Many women planning to have a baby on their own don’t necessarily have any fertility problems, rather they just need sperm to conceive, which is usually obtained from an anonymous sperm donor database. Shady Grove Fertility is very selective in choosing which cryobank to refer patients. For each of the sperm banks we recommend, all sperm donors go through a rigorous course of screening, as required by the U.S. Food and Drug Administration (FDA)—physicals, family medical history screenings, genetic screening, psychological testing, and a semen analysis, to name a few. This is to protect the recipient, ensuring that she will have access to the healthiest possible sperm.
Common Questions about Using a Sperm Donor:
Does the sperm donor remain anonymous?
A recipient will select her sperm donor using the cryobank’s website. Sperm donors are anonymous, but they usually provide a childhood picture. The database provides personal demographics (i.e., hair color, height, race, etc.), as well as essays written by the donor. Some cryobanks even offer voice recordings of interviews with the donor and information on what celebrity the donor looks like. In some cases, recipients can view if previous pregnancies have resulted from that donor’s sperm.
In the case of a known donor (i.e., a friend or family member), the recipient will still need to have an infertility work-up, as well as social work consultations. In addition, the FDA requires a quarantine of the sperm sample for 6 months in order for the cryobank to:
- test the donor sperm for sexually transmitted diseases
- freeze the sperm
- transport the sperm to Shady Grove Fertility
What are the logistics involved after a recipient selects the sperm donor?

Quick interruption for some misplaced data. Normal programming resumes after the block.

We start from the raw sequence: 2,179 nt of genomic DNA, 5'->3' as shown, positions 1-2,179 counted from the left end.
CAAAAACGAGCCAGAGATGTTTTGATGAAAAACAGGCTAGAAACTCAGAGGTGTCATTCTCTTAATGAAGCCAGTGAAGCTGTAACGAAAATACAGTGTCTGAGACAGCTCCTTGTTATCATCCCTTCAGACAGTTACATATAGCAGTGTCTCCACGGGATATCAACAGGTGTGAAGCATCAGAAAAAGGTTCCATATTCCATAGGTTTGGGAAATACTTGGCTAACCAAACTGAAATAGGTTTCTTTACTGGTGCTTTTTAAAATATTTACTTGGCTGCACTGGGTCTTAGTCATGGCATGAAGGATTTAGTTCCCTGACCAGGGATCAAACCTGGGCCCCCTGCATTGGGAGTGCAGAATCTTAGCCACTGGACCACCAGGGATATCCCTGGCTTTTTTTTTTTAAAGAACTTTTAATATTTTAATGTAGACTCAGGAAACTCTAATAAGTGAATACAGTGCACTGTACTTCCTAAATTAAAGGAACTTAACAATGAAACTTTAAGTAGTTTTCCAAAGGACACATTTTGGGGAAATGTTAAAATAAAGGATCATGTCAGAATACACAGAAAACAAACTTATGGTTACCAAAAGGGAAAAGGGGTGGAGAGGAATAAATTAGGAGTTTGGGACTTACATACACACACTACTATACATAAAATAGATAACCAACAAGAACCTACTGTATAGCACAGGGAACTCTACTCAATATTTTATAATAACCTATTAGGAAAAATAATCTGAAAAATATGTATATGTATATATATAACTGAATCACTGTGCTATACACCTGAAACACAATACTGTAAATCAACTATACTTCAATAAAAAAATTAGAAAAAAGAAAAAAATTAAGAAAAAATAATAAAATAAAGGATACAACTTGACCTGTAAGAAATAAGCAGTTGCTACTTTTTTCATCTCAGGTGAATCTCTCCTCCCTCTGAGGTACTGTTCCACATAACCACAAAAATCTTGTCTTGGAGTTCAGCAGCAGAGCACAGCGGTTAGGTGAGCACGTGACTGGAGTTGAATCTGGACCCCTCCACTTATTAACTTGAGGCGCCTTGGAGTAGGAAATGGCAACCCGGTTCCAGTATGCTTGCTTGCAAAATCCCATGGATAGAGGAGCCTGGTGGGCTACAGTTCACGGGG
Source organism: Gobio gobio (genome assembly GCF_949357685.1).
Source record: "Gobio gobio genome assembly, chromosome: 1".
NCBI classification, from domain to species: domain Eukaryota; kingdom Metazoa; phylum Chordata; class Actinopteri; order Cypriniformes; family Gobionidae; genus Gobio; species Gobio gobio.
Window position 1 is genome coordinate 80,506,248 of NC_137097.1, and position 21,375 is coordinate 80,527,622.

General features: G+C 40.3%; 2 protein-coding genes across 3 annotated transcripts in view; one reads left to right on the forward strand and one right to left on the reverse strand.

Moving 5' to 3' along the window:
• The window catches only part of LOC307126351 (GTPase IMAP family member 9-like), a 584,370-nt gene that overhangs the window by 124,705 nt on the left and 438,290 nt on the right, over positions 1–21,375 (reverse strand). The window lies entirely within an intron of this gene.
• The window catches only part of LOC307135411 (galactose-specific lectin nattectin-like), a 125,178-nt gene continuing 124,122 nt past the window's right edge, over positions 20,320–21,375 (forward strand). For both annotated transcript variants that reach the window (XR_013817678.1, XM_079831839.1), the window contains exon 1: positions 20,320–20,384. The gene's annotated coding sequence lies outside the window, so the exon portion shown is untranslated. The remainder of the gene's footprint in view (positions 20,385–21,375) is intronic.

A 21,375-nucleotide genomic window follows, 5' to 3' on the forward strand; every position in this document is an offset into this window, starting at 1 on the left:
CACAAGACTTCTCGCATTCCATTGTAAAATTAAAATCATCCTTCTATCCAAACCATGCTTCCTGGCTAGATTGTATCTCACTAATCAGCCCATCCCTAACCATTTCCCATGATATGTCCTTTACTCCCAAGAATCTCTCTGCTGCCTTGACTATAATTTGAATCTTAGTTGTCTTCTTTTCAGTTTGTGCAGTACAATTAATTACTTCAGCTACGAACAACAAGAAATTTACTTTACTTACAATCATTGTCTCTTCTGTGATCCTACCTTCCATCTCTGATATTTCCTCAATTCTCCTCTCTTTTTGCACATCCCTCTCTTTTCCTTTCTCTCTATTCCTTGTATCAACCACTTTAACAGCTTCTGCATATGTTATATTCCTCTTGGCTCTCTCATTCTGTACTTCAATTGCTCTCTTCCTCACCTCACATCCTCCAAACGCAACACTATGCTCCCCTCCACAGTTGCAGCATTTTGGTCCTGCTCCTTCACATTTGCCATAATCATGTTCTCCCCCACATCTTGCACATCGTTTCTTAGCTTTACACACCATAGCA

After the recipient selects the donor, the cryobank sends the frozen sperm sample directly to Shady Grove Fertility, where we will thaw and analyze it in our andrology lab. From there, the patient will undergo an IUI or IVF cycle using the donated sperm. Additional frozen sperm specimens will be kept at the cryobank for future use.
Step Three: Starting Treatment Once You’ve Selected a Donor
Depending on the results of the basic fertility work-up, most women start with IUI. If several IUI cycles do not result in a pregnancy or if your physician discovers infertility during the initial work-up, then he or she may discuss more advanced forms of treatment like in vitro fertilization (IVF). IVF treatment is commonly used to overcome fertility problems centered around the Fallopian tubes and age-related infertility among other causes of infertility. Thankfully, IVF treatment has some of the highest success rates in terms of both pregnancies and live births.
Where to Find Support Before, During, and After Treatment
Choice Moms is a worldwide organization that gives women the resources and connections they need to decide whether single parenthood is the right path and, if so, what method to motherhood to choose, how to find support in their choice, and how to stay balanced in the lifestyle.
Shady Grove Fertility also offers support groups specially designed to help single women. These small group sessions focus on the fears, challenges, and overall support by others who are in the same situation. Attend Shady Grove Fertility’s monthly support group for single women.
Becoming a single mother is rarely an easy decision to make, but knowing that you have a strong support system in place and the resources you need to achieve your goals will help you on your journey.
If you are considering becoming a single mother by, please schedule an appointment or call our New Patient Center 877-971-7755.